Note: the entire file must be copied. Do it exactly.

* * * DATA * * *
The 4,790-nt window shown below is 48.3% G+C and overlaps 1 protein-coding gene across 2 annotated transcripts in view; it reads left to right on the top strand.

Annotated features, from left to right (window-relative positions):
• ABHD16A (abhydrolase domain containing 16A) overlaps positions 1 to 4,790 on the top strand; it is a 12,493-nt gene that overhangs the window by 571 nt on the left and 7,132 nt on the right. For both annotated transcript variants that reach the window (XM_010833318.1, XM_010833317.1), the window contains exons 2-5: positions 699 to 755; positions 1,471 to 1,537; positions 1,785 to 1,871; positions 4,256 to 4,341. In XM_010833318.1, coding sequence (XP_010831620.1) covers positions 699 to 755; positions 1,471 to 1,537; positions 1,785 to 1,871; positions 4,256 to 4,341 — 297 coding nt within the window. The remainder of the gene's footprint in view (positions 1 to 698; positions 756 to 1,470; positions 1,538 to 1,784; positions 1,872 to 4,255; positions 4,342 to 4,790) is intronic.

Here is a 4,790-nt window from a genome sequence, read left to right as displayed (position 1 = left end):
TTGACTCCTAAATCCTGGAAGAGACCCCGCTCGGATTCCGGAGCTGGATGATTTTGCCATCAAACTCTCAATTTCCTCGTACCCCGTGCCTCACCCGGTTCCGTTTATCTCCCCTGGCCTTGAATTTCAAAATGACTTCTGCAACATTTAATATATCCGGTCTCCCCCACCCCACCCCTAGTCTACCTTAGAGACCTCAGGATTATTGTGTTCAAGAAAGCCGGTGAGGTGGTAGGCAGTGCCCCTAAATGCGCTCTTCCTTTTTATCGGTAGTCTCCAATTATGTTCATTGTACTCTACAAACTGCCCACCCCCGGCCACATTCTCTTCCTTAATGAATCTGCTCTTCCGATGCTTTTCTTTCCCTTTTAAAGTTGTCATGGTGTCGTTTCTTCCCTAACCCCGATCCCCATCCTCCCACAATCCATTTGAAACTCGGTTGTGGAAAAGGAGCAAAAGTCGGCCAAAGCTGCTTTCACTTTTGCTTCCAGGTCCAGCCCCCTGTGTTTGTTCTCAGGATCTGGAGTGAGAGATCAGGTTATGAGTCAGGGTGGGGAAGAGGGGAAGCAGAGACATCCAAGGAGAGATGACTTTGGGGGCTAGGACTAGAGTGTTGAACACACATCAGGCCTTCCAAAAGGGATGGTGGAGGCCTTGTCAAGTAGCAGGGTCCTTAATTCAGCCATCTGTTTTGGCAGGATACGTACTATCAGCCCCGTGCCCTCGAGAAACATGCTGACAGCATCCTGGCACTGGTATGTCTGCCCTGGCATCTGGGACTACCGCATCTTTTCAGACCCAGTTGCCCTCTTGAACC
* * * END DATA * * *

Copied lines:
The 4,790-nt window shown below is 48.3% G+C and overlaps 1 protein-coding gene across 2 annotated transcripts in view; it reads left to right on the top strand.

Annotated features, from left to right (window-relative positions):
• ABHD16A (abhydrolase domain containing 16A) overlaps positions 1 to 4,790 on the top strand; it is a 12,493-nt gene that overhangs the window by 571 nt on the left and 7,132 nt on the right. For both annotated transcript variants that reach the window (XM_010833318.1, XM_010833317.1), the window contains exons 2-5: positions 699 to 755; positions 1,471 to 1,537; positions 1,785 to 1,871; positions 4,256 to 4,341. In XM_010833318.1, coding sequence (XP_010831620.1) covers positions 699 to 755; positions 1,471 to 1,537; positions 1,785 to 1,871; positions 4,256 to 4,341 — 297 coding nt within the window. The remainder of the gene's footprint in view (positions 1 to 698; positions 756 to 1,470; positions 1,538 to 1,784; positions 1,872 to 4,255; positions 4,342 to 4,790) is intronic.

Here is a 4,790-nt window from a genome sequence, read left to right as displayed (position 1 = left end):
TTGACTCCTAAATCCTGGAAGAGACCCCGCTCGGATTCCGGAGCTGGATGATTTTGCCATCAAACTCTCAATTTCCTCGTACCCCGTGCCTCACCCGGTTCCGTTTATCTCCCCTGGCCTTGAATTTCAAAATGACTTCTGCAACATTTAATATATCCGGTCTCCCCCACCCCACCCCTAGTCTACCTTAGAGACCTCAGGATTATTGTGTTCAAGAAAGCCGGTGAGGTGGTAGGCAGTGCCCCTAAATGCGCTCTTCCTTTTTATCGGTAGTCTCCAATTATGTTCATTGTACTCTACAAACTGCCCACCCCCGGCCACATTCTCTTCCTTAATGAATCTGCTCTTCCGATGCTTTTCTTTCCCTTTTAAAGTTGTCATGGTGTCGTTTCTTCCCTAACCCCGATCCCCATCCTCCCACAATCCATTTGAAACTCGGTTGTGGAAAAGGAGCAAAAGTCGGCCAAAGCTGCTTTCACTTTTGCTTCCAGGTCCAGCCCCCTGTGTTTGTTCTCAGGATCTGGAGTGAGAGATCAGGTTATGAGTCAGGGTGGGGAAGAGGGGAAGCAGAGACATCCAAGGAGAGATGACTTTGGGGGCTAGGACTAGAGTGTTGAACACACATCAGGCCTTCCAAAAGGGATGGTGGAGGCCTTGTCAAGTAGCAGGGTCCTTAATTCAGCCATCTGTTTTGGCAGGATACGTACTATCAGCCCCGTGCCCTCGAGAAACATGCTGACAGCATCCTGGCACTGGTATGTCTGCCCTGGCATCTGGGACTACCGCATCTTTTCAGACCCAGTTGCCCTCTTGAACC